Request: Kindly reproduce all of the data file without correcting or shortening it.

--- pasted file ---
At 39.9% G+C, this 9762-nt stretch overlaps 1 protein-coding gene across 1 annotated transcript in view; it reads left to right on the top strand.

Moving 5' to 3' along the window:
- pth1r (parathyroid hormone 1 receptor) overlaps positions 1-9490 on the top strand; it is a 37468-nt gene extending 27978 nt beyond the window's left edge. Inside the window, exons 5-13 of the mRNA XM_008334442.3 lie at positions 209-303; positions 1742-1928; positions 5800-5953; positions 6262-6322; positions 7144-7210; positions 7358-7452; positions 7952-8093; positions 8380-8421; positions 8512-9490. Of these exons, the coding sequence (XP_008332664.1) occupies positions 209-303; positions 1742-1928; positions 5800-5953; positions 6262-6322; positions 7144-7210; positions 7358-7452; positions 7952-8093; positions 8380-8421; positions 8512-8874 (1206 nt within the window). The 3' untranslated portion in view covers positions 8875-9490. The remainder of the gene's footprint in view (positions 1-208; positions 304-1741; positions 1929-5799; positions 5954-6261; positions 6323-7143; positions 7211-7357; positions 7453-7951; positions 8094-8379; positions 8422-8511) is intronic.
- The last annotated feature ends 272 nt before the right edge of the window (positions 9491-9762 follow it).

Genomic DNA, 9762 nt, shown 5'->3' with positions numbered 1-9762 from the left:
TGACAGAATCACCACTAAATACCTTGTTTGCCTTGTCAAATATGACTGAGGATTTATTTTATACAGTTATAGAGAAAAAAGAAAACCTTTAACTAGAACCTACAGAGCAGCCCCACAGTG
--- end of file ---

At 39.9% G+C, this 9762-nt stretch overlaps 1 protein-coding gene across 1 annotated transcript in view; it reads left to right on the top strand.

Moving 5' to 3' along the window:
- pth1r (parathyroid hormone 1 receptor) overlaps positions 1-9490 on the top strand; it is a 37468-nt gene extending 27978 nt beyond the window's left edge. Inside the window, exons 5-13 of the mRNA XM_008334442.3 lie at positions 209-303; positions 1742-1928; positions 5800-5953; positions 6262-6322; positions 7144-7210; positions 7358-7452; positions 7952-8093; positions 8380-8421; positions 8512-9490. Of these exons, the coding sequence (XP_008332664.1) occupies positions 209-303; positions 1742-1928; positions 5800-5953; positions 6262-6322; positions 7144-7210; positions 7358-7452; positions 7952-8093; positions 8380-8421; positions 8512-8874 (1206 nt within the window). The 3' untranslated portion in view covers positions 8875-9490. The remainder of the gene's footprint in view (positions 1-208; positions 304-1741; positions 1929-5799; positions 5954-6261; positions 6323-7143; positions 7211-7357; positions 7453-7951; positions 8094-8379; positions 8422-8511) is intronic.
- The last annotated feature ends 272 nt before the right edge of the window (positions 9491-9762 follow it).

Genomic DNA, 9762 nt, shown 5'->3' with positions numbered 1-9762 from the left:
TGACAGAATCACCACTAAATACCTTGTTTGCCTTGTCAAATATGACTGAGGATTTATTTTATACAGTTATAGAGAAAAAAGAAAACCTTTAACTAGAACCTACAGAGCAGCCCCACAGTG